The parlor may be one of the most formal rooms in the home, but the design David Deatherage of David Deatherage Design applied to the space is decidedly not. Rather than reinforce the inherent formality of the room’s Georgian-style architecture, Deatherage decided to break with tradition and create a space that is unexpected and unconventional.
“My first impression of the house was that it seemed grand,” says the self-taught designer, who has become known both locally and nationally for his love and mastery of the vintage modern style. “It seemed built for formal entertaining. I found the salon immediately enchanting and pictured an elegant room that juxtaposed contemporary art and modern furnishings against the formal austerity of the architecture. I saw a room that, instead of feeling stuffy or off-putting, is intriguing, comfortable and a touch playful.”
Drawing upon his almost encyclopedic knowledge of vintage modern design, Deatherage assembled noteworthy pieces ranging from art deco to mid-century modern. Among the room’s most important furnishings is the black-and-white checkerboard table by mid-century modern master Milo Baughman. “It’s a work of art that’s both functional and playful, almost like a surreal, giant chessboard,” Deatherage says.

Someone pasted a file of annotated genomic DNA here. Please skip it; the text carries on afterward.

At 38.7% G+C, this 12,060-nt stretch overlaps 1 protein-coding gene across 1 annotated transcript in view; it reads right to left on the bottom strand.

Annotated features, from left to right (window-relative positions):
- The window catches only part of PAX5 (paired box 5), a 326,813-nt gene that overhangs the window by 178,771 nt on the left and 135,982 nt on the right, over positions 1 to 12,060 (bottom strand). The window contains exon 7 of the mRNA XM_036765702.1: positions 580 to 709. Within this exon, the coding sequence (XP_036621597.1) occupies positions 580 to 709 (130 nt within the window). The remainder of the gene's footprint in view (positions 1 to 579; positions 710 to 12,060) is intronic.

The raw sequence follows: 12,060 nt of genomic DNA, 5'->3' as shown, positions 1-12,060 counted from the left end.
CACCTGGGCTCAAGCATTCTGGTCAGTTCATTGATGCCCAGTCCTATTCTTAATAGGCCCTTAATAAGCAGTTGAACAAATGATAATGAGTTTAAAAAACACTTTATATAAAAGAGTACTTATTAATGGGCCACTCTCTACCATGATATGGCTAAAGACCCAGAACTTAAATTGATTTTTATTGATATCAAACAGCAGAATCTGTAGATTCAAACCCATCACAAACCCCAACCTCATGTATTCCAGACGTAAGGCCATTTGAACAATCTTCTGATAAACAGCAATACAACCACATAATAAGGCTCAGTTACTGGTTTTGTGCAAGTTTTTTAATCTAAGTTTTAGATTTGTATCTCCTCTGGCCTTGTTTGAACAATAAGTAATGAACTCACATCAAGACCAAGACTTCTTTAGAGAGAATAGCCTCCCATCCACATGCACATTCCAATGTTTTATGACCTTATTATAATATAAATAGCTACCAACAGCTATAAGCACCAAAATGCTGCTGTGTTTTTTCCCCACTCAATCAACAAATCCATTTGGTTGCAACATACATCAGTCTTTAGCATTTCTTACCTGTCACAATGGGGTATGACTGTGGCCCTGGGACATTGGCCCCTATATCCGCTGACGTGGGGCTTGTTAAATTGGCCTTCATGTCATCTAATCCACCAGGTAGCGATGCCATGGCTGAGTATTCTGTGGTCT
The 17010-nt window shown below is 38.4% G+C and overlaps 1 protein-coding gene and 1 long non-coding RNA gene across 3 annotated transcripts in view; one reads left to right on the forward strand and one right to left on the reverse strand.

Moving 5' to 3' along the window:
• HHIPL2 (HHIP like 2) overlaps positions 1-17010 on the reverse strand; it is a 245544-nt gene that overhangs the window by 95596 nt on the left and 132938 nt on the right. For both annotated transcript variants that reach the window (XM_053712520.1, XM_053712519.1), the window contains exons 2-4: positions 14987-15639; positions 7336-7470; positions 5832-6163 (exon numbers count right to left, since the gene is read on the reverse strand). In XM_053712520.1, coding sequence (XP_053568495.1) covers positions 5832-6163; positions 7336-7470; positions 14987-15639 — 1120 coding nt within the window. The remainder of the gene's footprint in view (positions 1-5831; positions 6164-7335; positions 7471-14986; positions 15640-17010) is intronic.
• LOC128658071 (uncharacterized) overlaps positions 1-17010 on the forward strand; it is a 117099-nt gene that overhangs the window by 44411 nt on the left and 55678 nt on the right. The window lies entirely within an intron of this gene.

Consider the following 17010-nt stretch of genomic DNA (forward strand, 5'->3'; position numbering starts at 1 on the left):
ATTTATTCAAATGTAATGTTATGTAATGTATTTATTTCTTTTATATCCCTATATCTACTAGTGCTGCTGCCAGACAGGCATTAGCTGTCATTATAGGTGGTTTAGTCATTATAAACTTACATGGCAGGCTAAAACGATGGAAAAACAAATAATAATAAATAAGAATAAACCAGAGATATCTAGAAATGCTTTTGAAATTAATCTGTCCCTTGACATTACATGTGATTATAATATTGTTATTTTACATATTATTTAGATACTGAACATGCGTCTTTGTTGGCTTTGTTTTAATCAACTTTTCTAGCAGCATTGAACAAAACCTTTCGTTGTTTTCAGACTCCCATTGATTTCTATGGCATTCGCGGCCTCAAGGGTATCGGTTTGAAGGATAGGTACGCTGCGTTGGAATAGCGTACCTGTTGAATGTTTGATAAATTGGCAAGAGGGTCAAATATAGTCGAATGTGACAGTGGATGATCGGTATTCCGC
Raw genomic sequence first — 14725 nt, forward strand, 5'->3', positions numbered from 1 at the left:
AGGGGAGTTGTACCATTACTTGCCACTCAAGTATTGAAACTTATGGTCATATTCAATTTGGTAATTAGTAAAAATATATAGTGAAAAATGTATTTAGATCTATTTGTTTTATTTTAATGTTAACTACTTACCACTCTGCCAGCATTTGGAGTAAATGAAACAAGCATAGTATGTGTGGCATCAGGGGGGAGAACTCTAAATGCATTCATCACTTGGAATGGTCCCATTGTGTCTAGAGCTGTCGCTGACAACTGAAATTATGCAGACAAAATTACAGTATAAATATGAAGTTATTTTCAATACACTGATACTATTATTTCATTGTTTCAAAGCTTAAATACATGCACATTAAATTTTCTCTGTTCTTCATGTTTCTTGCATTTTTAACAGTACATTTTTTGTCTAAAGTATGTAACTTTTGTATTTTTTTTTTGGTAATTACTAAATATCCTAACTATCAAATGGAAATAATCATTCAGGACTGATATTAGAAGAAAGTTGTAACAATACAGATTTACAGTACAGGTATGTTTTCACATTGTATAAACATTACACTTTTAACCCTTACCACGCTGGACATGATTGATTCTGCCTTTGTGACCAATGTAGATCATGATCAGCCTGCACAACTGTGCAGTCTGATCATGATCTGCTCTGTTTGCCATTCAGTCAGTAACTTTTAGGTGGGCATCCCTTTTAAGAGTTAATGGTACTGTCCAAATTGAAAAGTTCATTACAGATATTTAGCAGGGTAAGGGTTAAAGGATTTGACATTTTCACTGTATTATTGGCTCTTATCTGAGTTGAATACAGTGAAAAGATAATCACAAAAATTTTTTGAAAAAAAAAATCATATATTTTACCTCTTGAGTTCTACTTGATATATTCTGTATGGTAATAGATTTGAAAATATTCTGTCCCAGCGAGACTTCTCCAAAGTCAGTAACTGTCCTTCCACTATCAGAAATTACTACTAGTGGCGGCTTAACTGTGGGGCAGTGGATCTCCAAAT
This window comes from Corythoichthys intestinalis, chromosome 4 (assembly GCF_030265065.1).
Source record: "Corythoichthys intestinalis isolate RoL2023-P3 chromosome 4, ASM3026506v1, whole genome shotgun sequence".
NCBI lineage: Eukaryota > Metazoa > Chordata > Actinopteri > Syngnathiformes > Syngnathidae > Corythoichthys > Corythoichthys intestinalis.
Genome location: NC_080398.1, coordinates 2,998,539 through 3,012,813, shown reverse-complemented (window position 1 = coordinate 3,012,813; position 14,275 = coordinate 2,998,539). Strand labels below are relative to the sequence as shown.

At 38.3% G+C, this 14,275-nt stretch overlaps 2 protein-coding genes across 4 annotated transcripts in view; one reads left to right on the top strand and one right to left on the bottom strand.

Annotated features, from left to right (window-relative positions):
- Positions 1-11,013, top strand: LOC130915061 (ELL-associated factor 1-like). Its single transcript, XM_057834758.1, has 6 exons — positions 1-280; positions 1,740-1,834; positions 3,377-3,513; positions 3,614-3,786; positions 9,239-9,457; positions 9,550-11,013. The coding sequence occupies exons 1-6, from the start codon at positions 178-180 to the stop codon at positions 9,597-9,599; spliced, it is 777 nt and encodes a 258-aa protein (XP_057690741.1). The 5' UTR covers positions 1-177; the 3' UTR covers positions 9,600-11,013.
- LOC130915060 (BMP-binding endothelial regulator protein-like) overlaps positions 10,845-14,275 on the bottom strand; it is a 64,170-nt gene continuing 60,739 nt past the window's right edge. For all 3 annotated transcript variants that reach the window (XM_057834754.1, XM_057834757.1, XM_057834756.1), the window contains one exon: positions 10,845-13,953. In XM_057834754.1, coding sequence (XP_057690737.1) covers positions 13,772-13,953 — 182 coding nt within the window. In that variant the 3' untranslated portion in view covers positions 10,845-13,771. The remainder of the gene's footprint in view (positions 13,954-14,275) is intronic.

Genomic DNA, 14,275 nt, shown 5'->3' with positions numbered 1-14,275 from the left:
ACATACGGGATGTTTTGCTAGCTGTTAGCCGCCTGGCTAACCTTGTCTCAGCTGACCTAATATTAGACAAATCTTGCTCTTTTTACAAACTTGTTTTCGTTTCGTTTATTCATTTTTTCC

Also earning a spot in the room is a black-lacquer sideboard with built-in bar that was created in the 1940s by noted New York designer James Mont, who did interior design work for stars such as Lana Turner and Bob Hope. Deatherage also chose to feature a 1939 glass console in the art deco style that can be pressed into service as a game table, intimate dining table or as a surface for serving when entertaining.
He also added a silk wool rug from Holly Hunt to the mix, which he paired with an aubergine-colored velvet sofa and club chair with modern classic profiles from Mitchell Gold + Bob Williams. A pair of architectural slipper chairs with classic brass frames and white leather upholstery flank the fireplace, while another pair of brass side chairs – upholstered in aubergine leather – provide additional seating.
A great fan of high-end statement fabrics, Deatherage added a dash of pattern and color with pillows covered in Kravet Couture’s cotton velvet with an abstract pattern in shades of turmeric, black and grey, as well as pillows covered in a silk Hermès fabric decorated with silver links on a golden background. Among the rooms other noteworthy features are the oversized photograph of a miniature room by visual artist Carrie Becker, and an oversized cylindrical semi-transparent mirror film shade concealing a restored 1940s crystal chandelier.
To learn more about David Deatherage Design, visit daviddeatheragedesign.com.